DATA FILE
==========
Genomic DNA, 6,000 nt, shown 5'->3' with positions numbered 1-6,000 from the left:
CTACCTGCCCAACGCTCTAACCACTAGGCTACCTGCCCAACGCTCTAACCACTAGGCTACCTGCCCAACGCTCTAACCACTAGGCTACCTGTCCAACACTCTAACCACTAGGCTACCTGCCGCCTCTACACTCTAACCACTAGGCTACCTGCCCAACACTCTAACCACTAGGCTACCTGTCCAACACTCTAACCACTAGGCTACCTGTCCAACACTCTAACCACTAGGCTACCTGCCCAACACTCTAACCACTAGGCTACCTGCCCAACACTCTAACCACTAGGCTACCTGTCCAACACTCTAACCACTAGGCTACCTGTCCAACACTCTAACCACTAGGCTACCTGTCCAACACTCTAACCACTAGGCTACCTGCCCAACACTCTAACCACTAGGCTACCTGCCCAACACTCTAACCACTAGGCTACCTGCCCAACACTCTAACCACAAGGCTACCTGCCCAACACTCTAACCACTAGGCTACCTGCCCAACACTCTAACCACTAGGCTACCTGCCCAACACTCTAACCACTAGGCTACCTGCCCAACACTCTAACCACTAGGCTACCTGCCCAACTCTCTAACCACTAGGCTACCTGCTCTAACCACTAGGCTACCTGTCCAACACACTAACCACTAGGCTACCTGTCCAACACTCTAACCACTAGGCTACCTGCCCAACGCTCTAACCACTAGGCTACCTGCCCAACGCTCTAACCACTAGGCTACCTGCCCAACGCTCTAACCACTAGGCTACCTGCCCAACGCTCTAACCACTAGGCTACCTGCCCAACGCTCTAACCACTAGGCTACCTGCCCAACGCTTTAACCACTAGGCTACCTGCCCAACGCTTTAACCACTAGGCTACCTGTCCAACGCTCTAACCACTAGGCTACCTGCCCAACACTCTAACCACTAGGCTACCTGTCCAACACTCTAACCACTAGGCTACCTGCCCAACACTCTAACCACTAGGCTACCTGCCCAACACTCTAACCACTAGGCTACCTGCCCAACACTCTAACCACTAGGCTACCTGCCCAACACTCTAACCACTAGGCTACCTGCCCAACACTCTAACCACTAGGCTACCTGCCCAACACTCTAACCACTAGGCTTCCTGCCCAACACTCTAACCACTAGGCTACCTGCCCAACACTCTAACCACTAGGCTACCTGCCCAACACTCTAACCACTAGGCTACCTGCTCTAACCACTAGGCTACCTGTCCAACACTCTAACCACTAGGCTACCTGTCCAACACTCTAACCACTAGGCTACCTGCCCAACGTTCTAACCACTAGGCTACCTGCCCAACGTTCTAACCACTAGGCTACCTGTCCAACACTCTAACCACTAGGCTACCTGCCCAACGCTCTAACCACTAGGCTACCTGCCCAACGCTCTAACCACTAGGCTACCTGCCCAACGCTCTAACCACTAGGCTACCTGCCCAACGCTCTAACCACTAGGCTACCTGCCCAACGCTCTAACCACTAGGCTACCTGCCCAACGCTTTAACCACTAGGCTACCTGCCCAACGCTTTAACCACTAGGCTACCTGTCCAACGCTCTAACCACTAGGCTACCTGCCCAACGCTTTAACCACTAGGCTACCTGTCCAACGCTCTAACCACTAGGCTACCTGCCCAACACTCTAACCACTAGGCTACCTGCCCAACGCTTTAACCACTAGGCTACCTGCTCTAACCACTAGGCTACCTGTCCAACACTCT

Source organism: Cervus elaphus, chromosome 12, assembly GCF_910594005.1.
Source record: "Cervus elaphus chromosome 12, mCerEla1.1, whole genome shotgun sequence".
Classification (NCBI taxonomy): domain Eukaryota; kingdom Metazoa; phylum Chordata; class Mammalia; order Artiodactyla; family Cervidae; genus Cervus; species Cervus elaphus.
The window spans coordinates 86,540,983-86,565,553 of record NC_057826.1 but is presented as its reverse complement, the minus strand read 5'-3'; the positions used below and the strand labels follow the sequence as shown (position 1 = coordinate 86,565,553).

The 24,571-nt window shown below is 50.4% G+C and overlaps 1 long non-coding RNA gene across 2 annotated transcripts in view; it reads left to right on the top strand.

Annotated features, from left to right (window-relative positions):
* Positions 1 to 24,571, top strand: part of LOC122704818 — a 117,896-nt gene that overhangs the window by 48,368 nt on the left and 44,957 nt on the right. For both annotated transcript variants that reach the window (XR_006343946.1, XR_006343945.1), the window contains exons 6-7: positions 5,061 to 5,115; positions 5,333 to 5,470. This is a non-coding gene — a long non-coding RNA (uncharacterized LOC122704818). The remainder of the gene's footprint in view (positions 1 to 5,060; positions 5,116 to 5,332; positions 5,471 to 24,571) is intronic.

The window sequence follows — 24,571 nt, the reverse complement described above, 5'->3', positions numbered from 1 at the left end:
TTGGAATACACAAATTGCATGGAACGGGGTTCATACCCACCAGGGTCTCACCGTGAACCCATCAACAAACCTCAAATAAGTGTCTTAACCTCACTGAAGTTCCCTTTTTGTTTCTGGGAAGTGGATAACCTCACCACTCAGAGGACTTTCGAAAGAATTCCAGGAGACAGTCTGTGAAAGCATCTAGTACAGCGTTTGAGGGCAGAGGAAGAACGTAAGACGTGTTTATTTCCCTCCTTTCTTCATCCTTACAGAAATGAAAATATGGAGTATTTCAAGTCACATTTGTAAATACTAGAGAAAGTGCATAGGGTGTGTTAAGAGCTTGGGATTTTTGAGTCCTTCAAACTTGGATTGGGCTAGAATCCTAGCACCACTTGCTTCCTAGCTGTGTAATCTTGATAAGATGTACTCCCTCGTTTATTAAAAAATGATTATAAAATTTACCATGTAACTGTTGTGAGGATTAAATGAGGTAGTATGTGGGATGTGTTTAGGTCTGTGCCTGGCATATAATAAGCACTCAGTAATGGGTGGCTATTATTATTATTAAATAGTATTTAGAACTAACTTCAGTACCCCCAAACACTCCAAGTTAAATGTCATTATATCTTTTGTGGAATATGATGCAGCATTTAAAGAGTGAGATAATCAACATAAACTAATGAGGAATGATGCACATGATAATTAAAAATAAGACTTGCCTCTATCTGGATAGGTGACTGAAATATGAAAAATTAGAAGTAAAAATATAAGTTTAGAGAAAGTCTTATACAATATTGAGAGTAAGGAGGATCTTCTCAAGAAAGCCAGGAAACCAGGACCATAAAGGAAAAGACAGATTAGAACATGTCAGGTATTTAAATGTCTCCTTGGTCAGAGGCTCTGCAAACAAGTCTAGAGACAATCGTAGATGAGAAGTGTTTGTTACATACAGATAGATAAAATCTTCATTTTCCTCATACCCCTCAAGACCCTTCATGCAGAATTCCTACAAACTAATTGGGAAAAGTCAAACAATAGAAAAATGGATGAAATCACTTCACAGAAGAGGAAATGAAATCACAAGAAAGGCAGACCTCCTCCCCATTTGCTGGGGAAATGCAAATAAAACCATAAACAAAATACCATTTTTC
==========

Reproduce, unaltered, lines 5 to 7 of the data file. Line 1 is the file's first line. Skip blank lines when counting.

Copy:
Classification (NCBI taxonomy): domain Eukaryota; kingdom Metazoa; phylum Chordata; class Mammalia; order Artiodactyla; family Cervidae; genus Cervus; species Cervus elaphus.
The window spans coordinates 86,540,983-86,565,553 of record NC_057826.1 but is presented as its reverse complement, the minus strand read 5'-3'; the positions used below and the strand labels follow the sequence as shown (position 1 = coordinate 86,565,553).

The 24,571-nt window shown below is 50.4% G+C and overlaps 1 long non-coding RNA gene across 2 annotated transcripts in view; it reads left to right on the top strand.